I'm calling it right now: "Ali of Persia" is the greatest story in the world...I write that with only a little irony.
In the story Shahrazad tells from nights 294 to 296 of the 1001 Nights, Haroun al-Raschid, protector of the faithful, is bored. He calls for a story, and this is what he gets:
This guy named Ali (he's from Persia, as you've probably figured, but he lives in Baghdad) goes to Cairo. When he arrives, this other guy comes up and grabs his satchel, claiming that he lost it yesterday. The two of them fight over it, and they're taken to the qadi (i.e., a judge). "Tell me what's in the bag," says the qadi, quite sensibly. "Whosoever gets it right is the rightful owner."
The thief goes first. He says (and it's worth quoting directly from Malcolm C. Lyons's translation): "In it there are two silver kohl sticks, together with kohl for my eyes, a hand towel in which placed two gilt cups and two candlesticks. There are two tents, two basins, a cooking pot, two clay jars, a ladle, a pack needle, two provision bags, a cat, two bitches, on large bowl and two large sacks, a gown, two furs, a cow with two calves, one goat, two sheep, a ewe with two lambs, two green pavilions, one male and two female camels, a buffalo, two bulls, a lioness and two lions, a she-bear, two foxes, a mattress, two couches, a palace, two halls, a colonnade, two chairs, a kitchen with two doors and a group of Kurds who will bear witness to the fact that this is my bag."
That having been said, and without batting an eye at the list, the qadir asks Ali what's in the bag. Ali says, "...one little ruined house and another one with no door, a dog kennel and a boys' school, with boys playing dice. It had tents and their ropes, the cities of Basra and Baghdad, the palace of Shaddad ibn 'Ad, a blacksmith's forge, a fishing net, sticks, tent pegs, girls, boys, and a thousand pimps who will testify that the bag is mine."
Then the first guy strengthens his case: "In it are fortresses and castles, cranes, beasts of prey, chess players and chessboards. there is a mare and two foals, a stallion and two horses, together with two long spears. It also has a lion, two hares, a city and two villages, a prostitute with two villainous pimps, a hermaphrodite, two good-for-nothings, one blind man and two who can see, a lame man and two who are paralyzed, a priest, two deacons, a patriarch and two monks, a qadi and two notaries, and these will bear witness that this is my bag."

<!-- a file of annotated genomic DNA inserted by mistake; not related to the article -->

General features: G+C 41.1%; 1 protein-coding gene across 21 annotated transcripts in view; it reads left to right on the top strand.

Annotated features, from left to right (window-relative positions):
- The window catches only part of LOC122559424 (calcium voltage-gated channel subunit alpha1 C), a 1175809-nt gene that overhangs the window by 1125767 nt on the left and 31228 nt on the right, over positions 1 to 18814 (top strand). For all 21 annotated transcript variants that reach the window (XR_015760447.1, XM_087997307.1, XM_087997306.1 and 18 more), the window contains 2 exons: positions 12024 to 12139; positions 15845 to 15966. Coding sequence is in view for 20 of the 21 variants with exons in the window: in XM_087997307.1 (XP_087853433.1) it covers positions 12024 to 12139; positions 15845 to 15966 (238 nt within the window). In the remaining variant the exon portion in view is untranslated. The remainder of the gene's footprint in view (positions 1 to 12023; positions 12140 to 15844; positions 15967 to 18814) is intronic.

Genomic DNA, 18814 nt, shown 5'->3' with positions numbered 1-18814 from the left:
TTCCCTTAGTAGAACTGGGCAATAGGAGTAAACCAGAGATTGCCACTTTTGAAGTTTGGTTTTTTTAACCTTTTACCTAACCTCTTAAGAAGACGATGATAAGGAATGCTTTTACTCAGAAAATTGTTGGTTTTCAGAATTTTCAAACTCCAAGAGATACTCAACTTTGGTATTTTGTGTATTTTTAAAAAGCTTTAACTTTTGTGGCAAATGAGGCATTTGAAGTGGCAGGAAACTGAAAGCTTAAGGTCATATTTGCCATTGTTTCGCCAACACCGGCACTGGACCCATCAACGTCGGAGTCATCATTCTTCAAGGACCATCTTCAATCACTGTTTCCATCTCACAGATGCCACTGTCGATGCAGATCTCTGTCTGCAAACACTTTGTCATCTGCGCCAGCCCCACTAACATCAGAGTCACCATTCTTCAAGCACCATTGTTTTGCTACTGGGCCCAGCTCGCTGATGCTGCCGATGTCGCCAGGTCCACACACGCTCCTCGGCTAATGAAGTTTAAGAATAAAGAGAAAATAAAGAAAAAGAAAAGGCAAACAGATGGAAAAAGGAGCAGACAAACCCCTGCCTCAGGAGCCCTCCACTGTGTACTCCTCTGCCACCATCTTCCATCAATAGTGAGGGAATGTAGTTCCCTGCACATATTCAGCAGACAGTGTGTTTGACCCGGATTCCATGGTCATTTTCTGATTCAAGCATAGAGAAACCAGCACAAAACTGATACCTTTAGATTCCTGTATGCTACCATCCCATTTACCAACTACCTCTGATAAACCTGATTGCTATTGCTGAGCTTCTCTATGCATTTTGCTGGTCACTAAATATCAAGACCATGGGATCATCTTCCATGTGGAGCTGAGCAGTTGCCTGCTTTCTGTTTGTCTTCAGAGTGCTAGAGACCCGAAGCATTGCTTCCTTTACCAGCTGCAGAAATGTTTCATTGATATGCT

The qadi gives Ali one last chance to prove it's his bag, and Ali says, "In this bag of mine is a coat of mail, a sword and stores of weapons. there are a thousand butting rams, a sheep-fold, a thousand barking dogs, orchards, vines, flowers, scented herbs, figs, apples, pictures and statues, bottles and drinking cups, beautiful slave girls, singing girls, wedding feasts with noise and tumult, wide open spaces, successful men, dawn raiders with swords, spears, bows and arrows, friends, dear ones companions, comrades, men imprisoned and awaiting punishment, drinking companions, mandolins, flutes, banners and flags, boys, girls, unveiled brides and singing slave girls. There are five girls from Abyssinia, three from India, four from al-Medina, twenty from Rum, fifty Turkish girls and seventy Persians, eighty Kurdish girls and ninety Georgians. The Tigris and the Euphrates are there, together with a fishing net, flint and steel for striking sparks, Iram of the Columns and a thousand good-for-nothings and pimps. there are exercise grounds, stables, mosques, baths, a builder, a carpenter, a plank of wood, a nail, a black slave with a fife, a captain and a groom, cities and towns, a hundred thousand dinars, Kufa and al-Anbar, twenty chests filled with materials, fifty storehouses for food, Gaza, Ascalon, the land from Damietta to Aswan, the palace of Chosroe Anushirwan, the kingdom of Solomon and the land from Wadi Nu'man to Khurasan, as well as Balkh and Isfahan and what lies between India and the land of the Blacks. It also contains--May God prolong the life of our master the qadi--gowns, turban cloth and a thousand sharp razors to shave off the qadi's beard, unless he fears my vengeance and rules that the bag is mine."
Acknowledging the oddity of what he has just heard, the qadi orders the bag opened. In it were a piece of bread, lemons, cheese, and olives.
The caliph Haroun al-Raschid hears this and laughs until he falls over.
This story is often referred to as "The Wonderful Bag," and believe it or not it has been illustrated as a children's book. Also, heaven help us, it was adapted for theater.
So why is this the greatest story in the world? Seriously? Didn't you just read it? What in the world is going on with this story, do you think? Why would someone invent it? There's probably some clue to be found in the escalation of items found in the bag. I don't know. Honestly, my favorite part is that Ali says the bag contains "wide open spaces."